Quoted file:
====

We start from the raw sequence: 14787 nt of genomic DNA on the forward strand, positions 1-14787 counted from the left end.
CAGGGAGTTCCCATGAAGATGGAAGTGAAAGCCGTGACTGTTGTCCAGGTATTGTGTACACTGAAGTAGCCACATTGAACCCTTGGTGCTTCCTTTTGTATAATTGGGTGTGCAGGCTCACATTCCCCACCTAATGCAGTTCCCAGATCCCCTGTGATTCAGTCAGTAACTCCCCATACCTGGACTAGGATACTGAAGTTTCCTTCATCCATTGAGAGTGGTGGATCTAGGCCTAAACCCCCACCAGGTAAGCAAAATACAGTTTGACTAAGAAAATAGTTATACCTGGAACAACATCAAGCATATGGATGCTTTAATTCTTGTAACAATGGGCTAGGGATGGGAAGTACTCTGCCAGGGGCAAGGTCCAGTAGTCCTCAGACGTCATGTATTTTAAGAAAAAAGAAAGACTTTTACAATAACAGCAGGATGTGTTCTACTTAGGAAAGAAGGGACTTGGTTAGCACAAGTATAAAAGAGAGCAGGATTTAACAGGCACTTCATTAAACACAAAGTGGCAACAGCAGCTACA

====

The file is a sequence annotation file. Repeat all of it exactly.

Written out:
We start from the raw sequence: 14787 nt of genomic DNA on the forward strand, positions 1-14787 counted from the left end.
CAGGGAGTTCCCATGAAGATGGAAGTGAAAGCCGTGACTGTTGTCCAGGTATTGTGTACACTGAAGTAGCCACATTGAACCCTTGGTGCTTCCTTTTGTATAATTGGGTGTGCAGGCTCACATTCCCCACCTAATGCAGTTCCCAGATCCCCTGTGATTCAGTCAGTAACTCCCCATACCTGGACTAGGATACTGAAGTTTCCTTCATCCATTGAGAGTGGTGGATCTAGGCCTAAACCCCCACCAGGTAAGCAAAATACAGTTTGACTAAGAAAATAGTTATACCTGGAACAACATCAAGCATATGGATGCTTTAATTCTTGTAACAATGGGCTAGGGATGGGAAGTACTCTGCCAGGGGCAAGGTCCAGTAGTCCTCAGACGTCATGTATTTTAAGAAAAAAGAAAGACTTTTACAATAACAGCAGGATGTGTTCTACTTAGGAAAGAAGGGACTTGGTTAGCACAAGTATAAAAGAGAGCAGGATTTAACAGGCACTTCATTAAACACAAAGTGGCAACAGCAGCTACA